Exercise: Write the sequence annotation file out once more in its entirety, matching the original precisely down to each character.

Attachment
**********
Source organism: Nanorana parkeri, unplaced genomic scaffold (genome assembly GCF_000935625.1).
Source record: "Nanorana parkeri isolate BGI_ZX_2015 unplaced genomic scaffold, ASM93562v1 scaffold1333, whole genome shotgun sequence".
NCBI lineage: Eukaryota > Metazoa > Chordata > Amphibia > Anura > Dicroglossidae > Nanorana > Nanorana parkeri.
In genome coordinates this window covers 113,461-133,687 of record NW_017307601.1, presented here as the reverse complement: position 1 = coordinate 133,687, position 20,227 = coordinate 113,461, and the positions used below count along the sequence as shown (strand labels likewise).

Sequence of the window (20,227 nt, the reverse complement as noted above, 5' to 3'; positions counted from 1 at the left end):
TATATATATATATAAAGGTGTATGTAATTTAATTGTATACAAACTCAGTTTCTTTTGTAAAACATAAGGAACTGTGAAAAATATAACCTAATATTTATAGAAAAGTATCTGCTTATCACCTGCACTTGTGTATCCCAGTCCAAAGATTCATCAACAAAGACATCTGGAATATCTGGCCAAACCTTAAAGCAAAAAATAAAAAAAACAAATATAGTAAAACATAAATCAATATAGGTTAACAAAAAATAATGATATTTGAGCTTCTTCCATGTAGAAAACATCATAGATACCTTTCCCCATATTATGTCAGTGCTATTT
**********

Source organism: Nanorana parkeri, unplaced genomic scaffold (genome assembly GCF_000935625.1).
Source record: "Nanorana parkeri isolate BGI_ZX_2015 unplaced genomic scaffold, ASM93562v1 scaffold1333, whole genome shotgun sequence".
NCBI lineage: Eukaryota > Metazoa > Chordata > Amphibia > Anura > Dicroglossidae > Nanorana > Nanorana parkeri.
In genome coordinates this window covers 113,461-133,687 of record NW_017307601.1, presented here as the reverse complement: position 1 = coordinate 133,687, position 20,227 = coordinate 113,461, and the positions used below count along the sequence as shown (strand labels likewise).

Sequence of the window (20,227 nt, the reverse complement as noted above, 5' to 3'; positions counted from 1 at the left end):
TATATATATATATAAAGGTGTATGTAATTTAATTGTATACAAACTCAGTTTCTTTTGTAAAACATAAGGAACTGTGAAAAATATAACCTAATATTTATAGAAAAGTATCTGCTTATCACCTGCACTTGTGTATCCCAGTCCAAAGATTCATCAACAAAGACATCTGGAATATCTGGCCAAACCTTAAAGCAAAAAATAAAAAAAACAAATATAGTAAAACATAAATCAATATAGGTTAACAAAAAATAATGATATTTGAGCTTCTTCCATGTAGAAAACATCATAGATACCTTTCCCCATATTATGTCAGTGCTATTT